- Long Acting
- Flurazepam 50-100 t1/2(hrs)
- Diazepam 30-60 t1/2(hrs)
- Nitrazepam 30 t1/2(hrs)
- Flunitrazepam 15-25 t1/2(hrs)
- Temazepam with t1/2 8-12 hrs
- Benzodiazepine without anticonvulsant property.
- Triazolam with t1/2 2-3 hrs
- Midazolam 2 t1/2(hrs)
- Temazepam with t1/2 8-12 hrs
- Short-acting BZDs:
- Eg: Midazolam – IV or IM as an induction agent.
- Rapid onset of action.
- Quick drug clearance.
- Causes anterograde amnesia, tachyphylaxis during high dose infusions.
- Decreased cardiovascular effects as compared to propofol
- Temazepam or oxazepam – Revives insomnia.
- At lower doses, relieves acute symptoms of anxiety, such as panic attacks & phobias.
- Long-acting BZDs:
- Slower onset of action following oral administration → Hence prolonged pharmacological action.
- Prevents increased muscle tone of tetanus infection.
- Metabolized in liver by dealkylation and hydroxylation.
- Excreted in urine as glucuronide conjugates.
- Increasing dosage produce sleep & hence considerable as hypnotic.
- I.V administration used extensively to produce conscious sedation during unpleasant procedures.
- Eg: Diazepam & midazolam.
- Cardiovascular stability – IV diazepam
- Midazolam potentiates propofol in co-induction technique.
- Clonazepam & diazepam – Effective in status epilepticus.
- Muscle relaxation:
- Reduce muscle tone.
- IV benzodiazepines produces antegrade amnesia.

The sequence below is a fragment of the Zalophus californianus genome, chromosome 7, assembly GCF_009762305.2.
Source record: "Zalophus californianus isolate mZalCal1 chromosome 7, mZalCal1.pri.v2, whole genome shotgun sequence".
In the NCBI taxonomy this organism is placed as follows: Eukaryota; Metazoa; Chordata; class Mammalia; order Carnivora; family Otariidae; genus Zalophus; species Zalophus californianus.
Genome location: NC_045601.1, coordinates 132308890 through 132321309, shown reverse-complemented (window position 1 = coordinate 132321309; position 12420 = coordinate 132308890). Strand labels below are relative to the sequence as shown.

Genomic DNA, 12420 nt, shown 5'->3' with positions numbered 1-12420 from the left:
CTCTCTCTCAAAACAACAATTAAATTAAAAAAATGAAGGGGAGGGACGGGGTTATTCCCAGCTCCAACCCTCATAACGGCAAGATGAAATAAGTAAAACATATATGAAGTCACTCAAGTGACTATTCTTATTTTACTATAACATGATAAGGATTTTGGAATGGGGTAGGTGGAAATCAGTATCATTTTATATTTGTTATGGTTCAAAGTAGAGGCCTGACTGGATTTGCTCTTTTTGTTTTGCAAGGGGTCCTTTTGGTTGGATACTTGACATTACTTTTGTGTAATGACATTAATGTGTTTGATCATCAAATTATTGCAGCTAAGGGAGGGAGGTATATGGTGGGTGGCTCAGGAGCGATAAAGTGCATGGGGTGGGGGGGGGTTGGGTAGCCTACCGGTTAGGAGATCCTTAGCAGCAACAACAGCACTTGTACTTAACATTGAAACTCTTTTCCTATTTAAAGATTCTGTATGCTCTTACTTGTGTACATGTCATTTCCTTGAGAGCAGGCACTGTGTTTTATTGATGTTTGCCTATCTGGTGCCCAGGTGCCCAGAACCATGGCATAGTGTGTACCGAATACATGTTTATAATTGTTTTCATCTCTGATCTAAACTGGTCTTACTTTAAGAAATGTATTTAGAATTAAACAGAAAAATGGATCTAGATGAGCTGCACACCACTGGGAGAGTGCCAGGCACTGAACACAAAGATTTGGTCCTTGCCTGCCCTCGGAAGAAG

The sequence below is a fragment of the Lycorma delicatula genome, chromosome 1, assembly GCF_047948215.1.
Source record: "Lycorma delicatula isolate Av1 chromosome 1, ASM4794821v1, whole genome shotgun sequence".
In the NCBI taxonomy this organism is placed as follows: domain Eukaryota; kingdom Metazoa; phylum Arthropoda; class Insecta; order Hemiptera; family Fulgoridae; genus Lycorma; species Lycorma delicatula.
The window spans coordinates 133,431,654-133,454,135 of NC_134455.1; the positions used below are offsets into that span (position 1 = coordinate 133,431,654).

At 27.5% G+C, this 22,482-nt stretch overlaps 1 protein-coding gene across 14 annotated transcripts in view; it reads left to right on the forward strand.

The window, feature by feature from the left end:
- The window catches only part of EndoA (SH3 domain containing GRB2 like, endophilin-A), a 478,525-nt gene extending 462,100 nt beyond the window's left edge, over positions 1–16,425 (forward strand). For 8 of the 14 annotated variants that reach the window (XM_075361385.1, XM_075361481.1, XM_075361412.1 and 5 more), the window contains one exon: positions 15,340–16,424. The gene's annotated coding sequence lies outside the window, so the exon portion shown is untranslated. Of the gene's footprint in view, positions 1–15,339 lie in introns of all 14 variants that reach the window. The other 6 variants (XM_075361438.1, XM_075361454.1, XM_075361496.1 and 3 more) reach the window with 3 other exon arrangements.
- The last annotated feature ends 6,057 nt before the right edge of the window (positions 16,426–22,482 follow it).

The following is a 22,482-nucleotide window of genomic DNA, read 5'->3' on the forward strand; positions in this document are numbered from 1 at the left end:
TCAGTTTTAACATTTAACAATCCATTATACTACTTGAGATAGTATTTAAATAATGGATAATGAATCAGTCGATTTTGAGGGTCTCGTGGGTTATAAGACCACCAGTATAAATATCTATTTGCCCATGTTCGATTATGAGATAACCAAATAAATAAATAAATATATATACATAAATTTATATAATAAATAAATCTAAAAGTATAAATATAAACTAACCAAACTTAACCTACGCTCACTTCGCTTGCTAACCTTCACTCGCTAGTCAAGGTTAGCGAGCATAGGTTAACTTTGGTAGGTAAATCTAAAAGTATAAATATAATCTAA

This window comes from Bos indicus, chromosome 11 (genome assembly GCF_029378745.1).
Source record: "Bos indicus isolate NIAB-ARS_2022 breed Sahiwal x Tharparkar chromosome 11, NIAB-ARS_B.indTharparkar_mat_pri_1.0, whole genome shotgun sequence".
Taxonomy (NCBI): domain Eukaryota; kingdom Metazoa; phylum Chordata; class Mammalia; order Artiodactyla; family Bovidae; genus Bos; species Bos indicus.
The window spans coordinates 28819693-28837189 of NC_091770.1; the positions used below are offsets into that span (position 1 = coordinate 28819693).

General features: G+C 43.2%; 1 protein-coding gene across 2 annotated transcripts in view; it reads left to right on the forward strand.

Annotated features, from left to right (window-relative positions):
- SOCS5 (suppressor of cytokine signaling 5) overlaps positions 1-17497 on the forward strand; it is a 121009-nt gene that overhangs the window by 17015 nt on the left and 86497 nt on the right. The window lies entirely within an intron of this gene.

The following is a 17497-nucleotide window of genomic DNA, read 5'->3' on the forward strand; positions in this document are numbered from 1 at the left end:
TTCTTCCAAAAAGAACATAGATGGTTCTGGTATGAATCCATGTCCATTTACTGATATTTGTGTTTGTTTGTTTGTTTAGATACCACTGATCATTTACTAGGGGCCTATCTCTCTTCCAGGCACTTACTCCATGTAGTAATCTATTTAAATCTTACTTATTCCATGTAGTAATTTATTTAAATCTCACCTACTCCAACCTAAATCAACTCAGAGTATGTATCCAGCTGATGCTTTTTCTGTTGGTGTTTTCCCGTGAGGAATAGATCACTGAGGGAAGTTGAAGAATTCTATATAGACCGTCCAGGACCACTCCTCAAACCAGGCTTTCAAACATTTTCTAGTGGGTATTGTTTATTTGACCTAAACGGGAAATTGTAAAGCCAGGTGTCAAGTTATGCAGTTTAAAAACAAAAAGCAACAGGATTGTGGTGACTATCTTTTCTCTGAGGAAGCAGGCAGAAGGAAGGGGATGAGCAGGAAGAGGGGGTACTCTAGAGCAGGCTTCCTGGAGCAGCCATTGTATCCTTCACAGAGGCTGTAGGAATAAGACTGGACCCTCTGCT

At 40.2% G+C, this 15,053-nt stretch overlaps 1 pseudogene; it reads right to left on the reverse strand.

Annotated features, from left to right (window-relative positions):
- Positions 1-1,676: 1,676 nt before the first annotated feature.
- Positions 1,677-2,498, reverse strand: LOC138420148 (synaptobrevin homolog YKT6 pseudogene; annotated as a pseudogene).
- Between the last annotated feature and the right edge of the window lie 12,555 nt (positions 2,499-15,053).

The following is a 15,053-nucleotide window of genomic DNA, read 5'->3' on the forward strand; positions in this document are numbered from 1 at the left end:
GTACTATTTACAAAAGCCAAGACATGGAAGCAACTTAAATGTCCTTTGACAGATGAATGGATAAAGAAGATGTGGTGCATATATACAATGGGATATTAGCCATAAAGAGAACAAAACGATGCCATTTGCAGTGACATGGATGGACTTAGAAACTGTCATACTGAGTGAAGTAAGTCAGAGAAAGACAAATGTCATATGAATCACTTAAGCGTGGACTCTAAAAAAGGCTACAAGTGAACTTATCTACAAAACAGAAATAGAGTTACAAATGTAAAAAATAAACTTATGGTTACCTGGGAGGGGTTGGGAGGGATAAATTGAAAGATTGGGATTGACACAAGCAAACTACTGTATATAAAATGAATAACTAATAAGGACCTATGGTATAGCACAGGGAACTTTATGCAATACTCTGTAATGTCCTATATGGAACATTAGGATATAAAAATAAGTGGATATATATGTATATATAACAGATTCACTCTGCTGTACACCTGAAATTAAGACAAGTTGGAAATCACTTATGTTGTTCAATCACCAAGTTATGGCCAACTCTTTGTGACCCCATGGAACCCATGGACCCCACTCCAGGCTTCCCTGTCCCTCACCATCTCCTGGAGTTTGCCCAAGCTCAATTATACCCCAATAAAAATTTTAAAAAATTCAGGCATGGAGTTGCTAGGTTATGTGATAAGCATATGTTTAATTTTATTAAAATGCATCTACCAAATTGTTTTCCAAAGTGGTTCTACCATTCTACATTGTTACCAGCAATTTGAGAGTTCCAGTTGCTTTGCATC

- Midazolam – Very intense for 20-30 minutes
- Lorazepam – Longer amnesia – 6 hr.
- Inverse agonist of benzodiazepine receptor – Beta carboline.
- Benzodiazepine antagonist – Flumazenil
- As hypnotic –
- Daytime sedation (Alprazolam)
- As anxiolytic.
- Antidepressant (Alprazolam)
- As anticonvulsants, especially emergency control of status epilepticus
- To avoid future recurrence of seizure attacks Oral Diazepam 6 hourly is given.
- As centrally acting muscle relaxant.
- For anesthetic medication and IV anesthesia
- Alcohol withdrawal in dependent subjects
- Mostly given along with analgesics (NSAIDs|).
- DOC in elderly & with liver disease.
- Lorazepam, Oxazepam & Temazepam
- Dizziness, lassitude, vertigo, disorientation, amnesia, increased reaction time with motor incoordination, impairment of mental coordination occur.
- Weakness, blurring of vision, dry mouth and urinary incontinence.
- BZD poisoning:
- Benzodiazepine antagonist -Flumazenil
- Eg: Diazepam poisoning.
- Paradoxical stimulation, irritability, and sweating may occur with flurazepam.
- Increase in nightmares and behavioral alterations
- Increased psychological effects with usage of short-acting benzodiazepines in insomnia.
- Disturbed REM sleep patterns.
- Diazepam poisoning is treated by Flumazenil
- Benzodiazepine antagonist Flumazenil
- Benzodiazepines of choice in elderly and those with liver disease Lorazepam, Orazepam & Temazepam
- Shortest acting benzodiazepine is Triazolam
- Benzodiazepine without anticonvulsant property is Temazepam
- To avoid future recurrence of seizure attacks Oral Diazepam 6 hourly is given
- Alprazolam is an anxiolytic benzodiazepine with antidepressant action
- IV diazepam shows Coronary dilatation
- Inverse agonist of benzodiazepine receptor is Beta carboline
- Midazolam causes Anterograde amnesia, tachyphylaxis during high dose infusions & Decreased cardiovascular effects as compared to propofol